A series of Swedish experiments have shown that short-time food deprivation during the first weeks of pregnancy may affect embryo functioning in different ways. For example, food deprivation at 2–3 days after oestrus delayed ova transport through the oviduct (Mwanza et al. 2000; Razdan et al. 2004), food deprivation at 10–11 days immediately decreased systemic progesterone and oestradiol levels (Tsuma et al. 1996) and food deprivation at days 13–14 decreased day 30 allantoic progesterone levels (Mwanza et al. 2000; Razdan et al. 2004). Although in these experiments embryo survival was not affected, they suggest that reproductive performance in group housing systems may be at risk when sows have to compete for their food. Indeed, Kongsted (2004b, 2006) observed eating behaviour in group-housed sows in 14 herds and concluded that sows that spent less time eating had a higher risk of returning to oestrus. Also, sows with a lower backfat gain during early gestation had a lower farrowing rate and litter size. In these sows, performance was not related with ‘fear’ and ‘social stress’ scores, which suggests that the consequences of a low feed intake may not be stress related. Other studies have also found that relatively high feeding levels during early pregnancy may be beneficial for litter size in sows (e.g. Sørensen and Thorup 2003; Hoving et al. 2011), although the physiological mechanism has not been elucidated.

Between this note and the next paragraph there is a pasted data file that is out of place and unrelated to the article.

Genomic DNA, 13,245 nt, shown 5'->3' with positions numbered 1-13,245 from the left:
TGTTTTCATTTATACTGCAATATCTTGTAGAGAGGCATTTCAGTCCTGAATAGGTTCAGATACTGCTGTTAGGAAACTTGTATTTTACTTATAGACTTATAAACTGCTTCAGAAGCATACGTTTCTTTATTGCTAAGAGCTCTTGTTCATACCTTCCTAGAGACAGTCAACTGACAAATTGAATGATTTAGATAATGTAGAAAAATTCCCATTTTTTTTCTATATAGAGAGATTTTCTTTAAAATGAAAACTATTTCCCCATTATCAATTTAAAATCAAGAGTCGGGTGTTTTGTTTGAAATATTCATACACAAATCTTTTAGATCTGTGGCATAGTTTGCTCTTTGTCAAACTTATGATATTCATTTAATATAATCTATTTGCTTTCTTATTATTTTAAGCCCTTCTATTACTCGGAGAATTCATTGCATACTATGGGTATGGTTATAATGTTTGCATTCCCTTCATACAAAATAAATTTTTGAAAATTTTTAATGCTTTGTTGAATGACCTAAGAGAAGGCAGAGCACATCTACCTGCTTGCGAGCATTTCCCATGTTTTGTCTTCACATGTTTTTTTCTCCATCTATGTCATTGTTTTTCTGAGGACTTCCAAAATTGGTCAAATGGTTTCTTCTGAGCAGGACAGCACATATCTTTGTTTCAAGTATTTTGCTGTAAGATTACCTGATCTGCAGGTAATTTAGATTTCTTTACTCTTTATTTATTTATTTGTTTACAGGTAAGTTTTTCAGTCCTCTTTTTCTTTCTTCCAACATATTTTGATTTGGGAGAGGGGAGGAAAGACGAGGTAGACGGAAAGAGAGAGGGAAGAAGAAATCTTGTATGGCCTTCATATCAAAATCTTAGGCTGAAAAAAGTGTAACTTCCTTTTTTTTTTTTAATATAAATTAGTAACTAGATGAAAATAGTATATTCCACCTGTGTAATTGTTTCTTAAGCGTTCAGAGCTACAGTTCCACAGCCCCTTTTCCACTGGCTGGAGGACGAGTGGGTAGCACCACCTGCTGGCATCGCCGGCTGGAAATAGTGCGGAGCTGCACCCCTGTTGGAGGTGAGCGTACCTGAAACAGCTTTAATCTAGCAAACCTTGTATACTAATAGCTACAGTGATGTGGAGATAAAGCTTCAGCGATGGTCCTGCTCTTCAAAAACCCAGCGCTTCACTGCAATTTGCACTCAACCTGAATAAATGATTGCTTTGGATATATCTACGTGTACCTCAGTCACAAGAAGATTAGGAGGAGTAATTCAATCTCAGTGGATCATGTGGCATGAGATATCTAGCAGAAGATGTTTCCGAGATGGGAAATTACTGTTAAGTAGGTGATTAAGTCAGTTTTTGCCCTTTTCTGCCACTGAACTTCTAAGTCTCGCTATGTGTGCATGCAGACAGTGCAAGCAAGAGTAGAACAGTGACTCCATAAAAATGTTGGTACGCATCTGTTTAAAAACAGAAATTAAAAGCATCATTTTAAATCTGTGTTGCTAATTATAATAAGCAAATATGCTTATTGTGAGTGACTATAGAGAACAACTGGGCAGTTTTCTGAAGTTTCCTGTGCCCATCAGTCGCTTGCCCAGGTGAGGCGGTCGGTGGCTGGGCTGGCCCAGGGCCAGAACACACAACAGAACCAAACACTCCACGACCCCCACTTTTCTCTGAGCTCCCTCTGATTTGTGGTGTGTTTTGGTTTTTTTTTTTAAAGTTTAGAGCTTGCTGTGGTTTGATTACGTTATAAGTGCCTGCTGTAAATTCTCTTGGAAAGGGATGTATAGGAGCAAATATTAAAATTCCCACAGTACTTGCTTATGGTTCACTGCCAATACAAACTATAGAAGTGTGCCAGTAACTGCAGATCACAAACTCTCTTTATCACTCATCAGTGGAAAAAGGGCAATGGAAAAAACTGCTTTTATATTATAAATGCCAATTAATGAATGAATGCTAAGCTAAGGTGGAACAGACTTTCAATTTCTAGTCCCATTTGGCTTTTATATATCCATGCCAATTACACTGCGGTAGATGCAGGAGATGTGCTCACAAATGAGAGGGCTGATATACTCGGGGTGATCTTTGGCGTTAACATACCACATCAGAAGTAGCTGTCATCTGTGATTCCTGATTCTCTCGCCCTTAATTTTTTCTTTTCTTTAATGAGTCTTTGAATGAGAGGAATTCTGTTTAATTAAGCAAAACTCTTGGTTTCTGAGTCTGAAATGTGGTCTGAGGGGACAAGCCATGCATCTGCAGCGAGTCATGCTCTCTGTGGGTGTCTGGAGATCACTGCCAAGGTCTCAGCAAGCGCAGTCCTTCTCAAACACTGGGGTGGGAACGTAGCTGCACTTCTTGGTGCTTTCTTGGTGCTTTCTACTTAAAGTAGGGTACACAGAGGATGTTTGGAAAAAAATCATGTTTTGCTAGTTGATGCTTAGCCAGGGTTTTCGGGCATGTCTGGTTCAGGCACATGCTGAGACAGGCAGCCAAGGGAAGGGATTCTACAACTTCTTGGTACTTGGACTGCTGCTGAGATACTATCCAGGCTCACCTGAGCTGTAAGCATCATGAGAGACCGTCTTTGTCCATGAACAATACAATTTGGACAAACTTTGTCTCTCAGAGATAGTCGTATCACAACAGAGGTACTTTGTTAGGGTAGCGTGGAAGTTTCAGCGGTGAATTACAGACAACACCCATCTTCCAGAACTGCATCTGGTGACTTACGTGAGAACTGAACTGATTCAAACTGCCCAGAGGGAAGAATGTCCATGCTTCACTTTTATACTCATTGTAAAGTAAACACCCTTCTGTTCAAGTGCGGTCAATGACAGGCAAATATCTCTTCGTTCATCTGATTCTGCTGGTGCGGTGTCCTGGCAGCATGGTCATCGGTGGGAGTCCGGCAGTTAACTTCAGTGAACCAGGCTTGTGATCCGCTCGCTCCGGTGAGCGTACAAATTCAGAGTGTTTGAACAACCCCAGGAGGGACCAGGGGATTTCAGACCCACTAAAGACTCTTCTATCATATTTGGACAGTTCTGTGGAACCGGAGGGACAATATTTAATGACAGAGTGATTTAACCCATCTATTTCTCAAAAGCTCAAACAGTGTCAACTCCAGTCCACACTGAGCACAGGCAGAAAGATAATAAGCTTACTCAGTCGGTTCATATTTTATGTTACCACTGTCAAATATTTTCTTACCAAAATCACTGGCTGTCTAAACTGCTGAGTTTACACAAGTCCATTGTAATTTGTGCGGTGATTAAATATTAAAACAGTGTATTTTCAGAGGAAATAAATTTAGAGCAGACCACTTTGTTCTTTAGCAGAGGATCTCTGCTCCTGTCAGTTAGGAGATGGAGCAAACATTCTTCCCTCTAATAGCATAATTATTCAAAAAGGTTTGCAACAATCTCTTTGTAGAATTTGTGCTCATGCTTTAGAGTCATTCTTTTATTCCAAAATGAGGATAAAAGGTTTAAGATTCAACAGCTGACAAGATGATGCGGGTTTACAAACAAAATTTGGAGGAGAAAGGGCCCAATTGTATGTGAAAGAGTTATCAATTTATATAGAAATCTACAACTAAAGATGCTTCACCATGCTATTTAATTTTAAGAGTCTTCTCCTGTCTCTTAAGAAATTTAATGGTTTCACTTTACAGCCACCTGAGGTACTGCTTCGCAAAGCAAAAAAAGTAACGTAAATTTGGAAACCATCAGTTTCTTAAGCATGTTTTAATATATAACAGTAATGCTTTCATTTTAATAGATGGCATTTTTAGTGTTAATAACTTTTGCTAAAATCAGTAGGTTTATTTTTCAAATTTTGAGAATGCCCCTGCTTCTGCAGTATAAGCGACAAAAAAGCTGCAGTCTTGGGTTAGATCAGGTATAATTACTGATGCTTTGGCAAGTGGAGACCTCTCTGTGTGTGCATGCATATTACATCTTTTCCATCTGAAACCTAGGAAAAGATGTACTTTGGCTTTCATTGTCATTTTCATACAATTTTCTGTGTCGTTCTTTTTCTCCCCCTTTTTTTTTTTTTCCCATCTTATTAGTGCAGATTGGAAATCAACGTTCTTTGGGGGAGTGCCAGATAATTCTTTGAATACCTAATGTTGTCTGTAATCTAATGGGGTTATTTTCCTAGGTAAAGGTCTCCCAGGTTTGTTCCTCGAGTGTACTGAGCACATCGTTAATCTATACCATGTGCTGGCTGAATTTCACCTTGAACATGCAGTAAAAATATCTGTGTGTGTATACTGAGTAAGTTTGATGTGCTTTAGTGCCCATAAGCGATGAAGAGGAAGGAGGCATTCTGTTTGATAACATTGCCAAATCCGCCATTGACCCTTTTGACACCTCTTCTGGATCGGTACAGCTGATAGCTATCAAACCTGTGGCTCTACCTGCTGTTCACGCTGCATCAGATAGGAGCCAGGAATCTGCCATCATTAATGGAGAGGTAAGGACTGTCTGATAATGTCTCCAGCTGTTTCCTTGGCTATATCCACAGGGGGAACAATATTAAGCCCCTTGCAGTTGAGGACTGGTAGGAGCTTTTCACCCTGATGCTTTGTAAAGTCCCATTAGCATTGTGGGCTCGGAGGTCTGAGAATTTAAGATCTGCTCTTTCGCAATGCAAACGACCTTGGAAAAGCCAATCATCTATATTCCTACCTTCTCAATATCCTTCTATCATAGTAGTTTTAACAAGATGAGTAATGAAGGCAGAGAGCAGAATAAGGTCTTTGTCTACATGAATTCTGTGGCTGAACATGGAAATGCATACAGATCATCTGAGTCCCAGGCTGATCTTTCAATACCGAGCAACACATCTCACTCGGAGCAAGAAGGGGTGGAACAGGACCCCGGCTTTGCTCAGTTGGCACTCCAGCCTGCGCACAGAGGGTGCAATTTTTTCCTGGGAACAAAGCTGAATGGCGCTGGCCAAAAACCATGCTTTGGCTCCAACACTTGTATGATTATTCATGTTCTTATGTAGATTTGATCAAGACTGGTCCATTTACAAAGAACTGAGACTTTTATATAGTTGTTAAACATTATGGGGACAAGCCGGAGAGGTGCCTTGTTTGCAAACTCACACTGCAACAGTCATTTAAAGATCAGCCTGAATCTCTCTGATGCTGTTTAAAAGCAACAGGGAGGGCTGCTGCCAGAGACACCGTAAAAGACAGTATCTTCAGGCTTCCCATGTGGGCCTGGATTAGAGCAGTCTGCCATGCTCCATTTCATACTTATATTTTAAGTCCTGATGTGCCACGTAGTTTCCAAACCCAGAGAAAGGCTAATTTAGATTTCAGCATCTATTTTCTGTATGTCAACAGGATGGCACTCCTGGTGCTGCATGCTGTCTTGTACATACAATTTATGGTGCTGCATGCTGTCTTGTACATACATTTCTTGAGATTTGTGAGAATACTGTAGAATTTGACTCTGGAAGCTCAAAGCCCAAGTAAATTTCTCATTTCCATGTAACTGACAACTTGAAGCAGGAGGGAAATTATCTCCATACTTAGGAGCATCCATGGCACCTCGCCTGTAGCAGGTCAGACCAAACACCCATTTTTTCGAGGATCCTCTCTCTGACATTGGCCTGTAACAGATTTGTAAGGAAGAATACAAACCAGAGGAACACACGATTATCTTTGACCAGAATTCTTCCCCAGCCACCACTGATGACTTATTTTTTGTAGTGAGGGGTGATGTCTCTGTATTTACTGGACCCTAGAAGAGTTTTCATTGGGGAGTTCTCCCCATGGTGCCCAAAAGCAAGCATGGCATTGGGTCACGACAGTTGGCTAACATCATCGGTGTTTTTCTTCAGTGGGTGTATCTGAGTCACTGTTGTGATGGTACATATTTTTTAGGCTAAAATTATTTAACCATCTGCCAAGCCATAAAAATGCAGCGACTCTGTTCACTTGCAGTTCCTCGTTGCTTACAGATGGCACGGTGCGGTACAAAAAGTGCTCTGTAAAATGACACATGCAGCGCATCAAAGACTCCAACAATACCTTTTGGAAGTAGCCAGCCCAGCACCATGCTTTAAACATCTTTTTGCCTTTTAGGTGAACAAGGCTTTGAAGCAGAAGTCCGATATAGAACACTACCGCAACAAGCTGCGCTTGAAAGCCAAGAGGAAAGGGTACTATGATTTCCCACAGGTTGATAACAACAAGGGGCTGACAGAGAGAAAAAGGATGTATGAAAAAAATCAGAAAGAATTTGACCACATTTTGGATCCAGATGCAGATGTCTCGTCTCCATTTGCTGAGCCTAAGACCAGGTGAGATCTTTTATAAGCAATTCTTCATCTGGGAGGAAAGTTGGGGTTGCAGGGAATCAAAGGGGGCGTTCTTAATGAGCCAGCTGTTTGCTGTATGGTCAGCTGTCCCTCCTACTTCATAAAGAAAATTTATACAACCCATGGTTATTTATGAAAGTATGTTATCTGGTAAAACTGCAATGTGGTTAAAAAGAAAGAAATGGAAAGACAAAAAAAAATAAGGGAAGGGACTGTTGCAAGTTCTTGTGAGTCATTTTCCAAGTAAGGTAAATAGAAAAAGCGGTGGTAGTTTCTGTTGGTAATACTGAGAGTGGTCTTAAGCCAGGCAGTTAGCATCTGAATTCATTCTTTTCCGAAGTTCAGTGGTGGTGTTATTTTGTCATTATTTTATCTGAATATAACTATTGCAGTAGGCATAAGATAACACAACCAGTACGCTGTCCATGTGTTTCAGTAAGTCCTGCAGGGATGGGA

Conclusion

The change from individual to group housing for pregnant sows poses new challenges to sow management. Group housing systems vary largely, in many different aspects. To achieve good reproductive performance, specific attention needs to be given to stress levels (related with unfavourable social, management and climatic conditions) and feed intake during early pregnancy.

The Lactating Sow

Systems

Various systems are used to improve welfare of sows and piglets in lactation, which can be arbitrarily divided into three main categories.

Loose-housed sow

Some systems are characterized by loose housing of the sow during parturition and lactation. Around parturition sometimes some bedding material is supplied to support nest-building activities.